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Reincarnation Magazine
Continuation, Reproduction and Replica Automobiles
Rein Car Nation Cover Spring 2020
						Panhard Junior 13
The Other Air-Cooled Speedster

Panhard Dyna Junior for sale

By Dean Larson

Photos: Seller, eBay

An exotic, air-cooled speedster from the 1950s — you’re thinking Porsche 356 right? And 99 percent of the time you’d be correct, but this quirky little speedster was actually a product of the 133-year-old French firm Panhard. Surviving in extremely few numbers, the Dyna Junior shows that the Porsche wasn’t the only boxer-engine two-seater being shipped over from Europe in the 1950s.

Recall the inception of the Porsche 356 Speedster, when Austrian-born Max Hoffman, the sole U.S. importer of Porsches, suggested that the company offer a stripped-down version of the 356 cabriolet with a low windscreen for the American market. Well nearly the exact same events led to the Panhard Dyna Junior. An Irish-born man by the name of Joseph Bell Ferguson was importing and selling European exotics at his New York-based Fergus Motors in the 1950s. One of the brands he offered was Panhard, and he cooked up a formal proposal that Panhard should construct a small, affordable sports car for the American market.

With some financial support from Ferguson, Panhard came up with a design for the project and hired Di Rosa to craft a prototype with an aluminum body on its existing Dyna X platform. Ferguson withdrew from the project upon seeing the prototype, but Panhard elected to continue with the project after making extensive changes.

Ten pre-production cars were constructed in aluminum, and Panhard planned to build a total of 500 Dyna Juniors. But demand proved higher than the company anticipated, and Panhard switched to an all-steel body and other measures to suit higher production quantities. In total, about 4,700 Dyna Juniors were built.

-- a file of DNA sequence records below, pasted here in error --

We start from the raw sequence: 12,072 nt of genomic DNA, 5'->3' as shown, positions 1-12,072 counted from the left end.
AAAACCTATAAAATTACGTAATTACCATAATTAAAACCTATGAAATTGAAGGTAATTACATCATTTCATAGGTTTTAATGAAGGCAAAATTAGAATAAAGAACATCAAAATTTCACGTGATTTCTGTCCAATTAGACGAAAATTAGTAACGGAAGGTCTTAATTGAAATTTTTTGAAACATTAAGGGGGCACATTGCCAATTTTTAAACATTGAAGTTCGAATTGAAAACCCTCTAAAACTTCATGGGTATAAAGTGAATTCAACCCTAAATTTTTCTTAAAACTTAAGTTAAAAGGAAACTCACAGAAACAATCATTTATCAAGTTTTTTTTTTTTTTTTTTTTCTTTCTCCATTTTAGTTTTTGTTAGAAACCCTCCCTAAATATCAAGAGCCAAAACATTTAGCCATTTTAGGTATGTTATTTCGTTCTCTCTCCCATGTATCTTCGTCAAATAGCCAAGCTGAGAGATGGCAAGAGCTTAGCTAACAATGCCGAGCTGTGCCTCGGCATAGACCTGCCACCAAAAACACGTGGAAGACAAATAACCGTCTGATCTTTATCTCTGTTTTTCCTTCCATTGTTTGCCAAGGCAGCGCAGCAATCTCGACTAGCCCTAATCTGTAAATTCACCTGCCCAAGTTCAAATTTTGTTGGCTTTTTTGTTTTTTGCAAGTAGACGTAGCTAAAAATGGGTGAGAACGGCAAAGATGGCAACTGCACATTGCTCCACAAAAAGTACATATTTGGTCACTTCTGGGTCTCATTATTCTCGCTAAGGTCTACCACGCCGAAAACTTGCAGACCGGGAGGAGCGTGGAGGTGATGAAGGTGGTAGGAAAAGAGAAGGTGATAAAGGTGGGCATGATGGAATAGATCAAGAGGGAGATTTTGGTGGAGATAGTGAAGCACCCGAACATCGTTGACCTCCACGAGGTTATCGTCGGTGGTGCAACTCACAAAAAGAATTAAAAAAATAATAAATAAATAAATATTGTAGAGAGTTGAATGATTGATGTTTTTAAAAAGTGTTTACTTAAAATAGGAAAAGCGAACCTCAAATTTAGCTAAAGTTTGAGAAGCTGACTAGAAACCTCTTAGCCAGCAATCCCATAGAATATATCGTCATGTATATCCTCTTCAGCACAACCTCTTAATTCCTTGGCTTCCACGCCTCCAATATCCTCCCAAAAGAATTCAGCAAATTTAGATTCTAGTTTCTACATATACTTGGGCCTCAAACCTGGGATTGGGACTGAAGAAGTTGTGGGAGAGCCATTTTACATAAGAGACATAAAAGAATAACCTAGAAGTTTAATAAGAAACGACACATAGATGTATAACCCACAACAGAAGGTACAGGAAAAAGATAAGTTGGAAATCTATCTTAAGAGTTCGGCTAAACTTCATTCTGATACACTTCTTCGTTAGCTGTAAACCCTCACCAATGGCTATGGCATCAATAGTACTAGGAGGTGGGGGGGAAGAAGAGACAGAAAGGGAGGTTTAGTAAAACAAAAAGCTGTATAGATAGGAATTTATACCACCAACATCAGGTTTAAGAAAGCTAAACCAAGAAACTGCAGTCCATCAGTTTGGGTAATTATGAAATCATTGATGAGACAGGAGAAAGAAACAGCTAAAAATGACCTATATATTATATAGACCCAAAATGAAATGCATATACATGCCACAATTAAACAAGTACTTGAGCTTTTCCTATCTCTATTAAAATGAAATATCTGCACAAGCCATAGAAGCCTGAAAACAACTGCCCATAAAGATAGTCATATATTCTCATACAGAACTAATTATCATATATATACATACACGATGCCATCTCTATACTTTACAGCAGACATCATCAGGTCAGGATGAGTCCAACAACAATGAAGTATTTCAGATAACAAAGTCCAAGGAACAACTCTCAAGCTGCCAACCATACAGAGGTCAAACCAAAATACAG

Keeping costs down in the precarious post-war years, Panhard based the Dyna Junior on existing chassis from their other cars, starting with the X86 chassis. The front suspension used upper and lower transverse leaf springs, while the rear was a rigid trailing axle with torsion bars. Power came from an air-cooled, two-cylinder boxer engine. Early cars were 745 cc with about 33 hp, while later cars were upped to 851 cc boasting 37 hp. However an optional supercharger could be fitted in 1955, bumping power up to 60 hp. Four-speed manual transmissions were used, and cars were font-wheel drive.

Like the Porsche Speedster, the Dyna Junior was known for having few frills and limited features. There were no external door handles or external trunk access, and interior features were limited to a single dial on the early roadster models. The windshield could be folded down, however, and the cars provided an enjoyable driving experience for the affordable purchase price.

Any Dyna Junior is a rare sight today, as the cars were likely seen as disposable, and spares were probably hard to come by. But this seller on eBay happens to have a pair of them, both 1953 models, along with literature, tools and parts. The cars are both partially restored and have run, but the seller details some work and shortcomings of each car.

The olive-colored car is a legit roadster model with a single gauge in the dash and no side windows. Having been modified for track use in the past, the seller went though substantial effort to restore it to its original appearance. The yellow car is a cabriolet model with more instrumentation and side windows fitted originally. The car is mostly complete and has some nice engine upgrades, but the seller notes some damage and bondo is present in the front end under the paintwork.

With both cars and all spares offered in a single sale, it’s going to take right buyer to bite here. But the cost of entry is probably not too steep, given the niche nature of these cars. For the right sum, we wouldn’t be surprised to find these cars on a boat back to France for a resourceful collector.

See two Panhard Dyna Juniors for sale here on eBay.

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Air-Cooled French Panhard